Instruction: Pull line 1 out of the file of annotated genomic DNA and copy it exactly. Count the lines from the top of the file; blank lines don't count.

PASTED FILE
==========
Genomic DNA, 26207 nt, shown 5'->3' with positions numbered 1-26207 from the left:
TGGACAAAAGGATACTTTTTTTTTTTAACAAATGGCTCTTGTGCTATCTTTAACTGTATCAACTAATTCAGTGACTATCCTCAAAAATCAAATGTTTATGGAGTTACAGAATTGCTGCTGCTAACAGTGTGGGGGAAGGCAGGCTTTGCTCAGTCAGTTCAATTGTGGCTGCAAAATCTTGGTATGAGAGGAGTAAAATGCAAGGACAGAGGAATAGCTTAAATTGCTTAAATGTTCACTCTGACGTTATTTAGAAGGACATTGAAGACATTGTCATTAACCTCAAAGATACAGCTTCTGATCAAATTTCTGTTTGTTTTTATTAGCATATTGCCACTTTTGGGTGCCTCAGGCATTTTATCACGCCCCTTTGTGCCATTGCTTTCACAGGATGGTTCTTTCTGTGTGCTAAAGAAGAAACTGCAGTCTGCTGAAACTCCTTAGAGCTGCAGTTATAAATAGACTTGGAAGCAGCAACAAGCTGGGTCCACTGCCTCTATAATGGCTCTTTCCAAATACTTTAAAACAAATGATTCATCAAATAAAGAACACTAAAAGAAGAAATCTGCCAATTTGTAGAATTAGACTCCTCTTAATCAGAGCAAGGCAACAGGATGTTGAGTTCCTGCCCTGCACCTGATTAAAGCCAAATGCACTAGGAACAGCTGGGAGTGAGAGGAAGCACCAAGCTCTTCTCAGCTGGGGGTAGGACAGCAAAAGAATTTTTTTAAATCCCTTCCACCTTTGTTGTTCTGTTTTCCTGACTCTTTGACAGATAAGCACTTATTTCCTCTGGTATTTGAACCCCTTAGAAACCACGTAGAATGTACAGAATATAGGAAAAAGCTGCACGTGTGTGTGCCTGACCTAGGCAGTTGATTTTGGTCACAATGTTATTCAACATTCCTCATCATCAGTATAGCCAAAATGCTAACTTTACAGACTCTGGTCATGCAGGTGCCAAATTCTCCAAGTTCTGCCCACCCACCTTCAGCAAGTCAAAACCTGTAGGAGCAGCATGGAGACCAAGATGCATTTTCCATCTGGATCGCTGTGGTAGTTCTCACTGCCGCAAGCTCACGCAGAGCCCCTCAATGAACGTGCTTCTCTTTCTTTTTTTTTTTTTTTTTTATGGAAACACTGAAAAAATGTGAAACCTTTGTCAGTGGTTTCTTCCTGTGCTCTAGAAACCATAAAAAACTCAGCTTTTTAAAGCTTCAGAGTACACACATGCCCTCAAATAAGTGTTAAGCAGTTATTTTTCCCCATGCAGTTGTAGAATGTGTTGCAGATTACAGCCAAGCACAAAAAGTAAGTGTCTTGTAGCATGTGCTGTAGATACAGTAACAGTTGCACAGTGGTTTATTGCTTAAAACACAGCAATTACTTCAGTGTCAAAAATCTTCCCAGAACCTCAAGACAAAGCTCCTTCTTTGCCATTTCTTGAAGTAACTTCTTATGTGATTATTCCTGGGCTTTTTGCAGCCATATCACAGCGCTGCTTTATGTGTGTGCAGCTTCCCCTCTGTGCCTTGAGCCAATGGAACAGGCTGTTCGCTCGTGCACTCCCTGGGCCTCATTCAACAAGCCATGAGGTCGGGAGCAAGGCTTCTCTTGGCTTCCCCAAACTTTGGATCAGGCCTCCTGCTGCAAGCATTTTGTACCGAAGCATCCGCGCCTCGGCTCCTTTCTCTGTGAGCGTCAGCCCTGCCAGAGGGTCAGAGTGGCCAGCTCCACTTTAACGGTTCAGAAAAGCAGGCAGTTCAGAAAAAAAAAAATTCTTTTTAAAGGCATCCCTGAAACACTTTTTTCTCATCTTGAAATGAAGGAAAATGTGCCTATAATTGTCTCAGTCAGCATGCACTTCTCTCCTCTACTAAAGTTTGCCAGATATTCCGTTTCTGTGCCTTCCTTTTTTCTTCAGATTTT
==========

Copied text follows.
Genomic DNA, 26207 nt, shown 5'->3' with positions numbered 1-26207 from the left: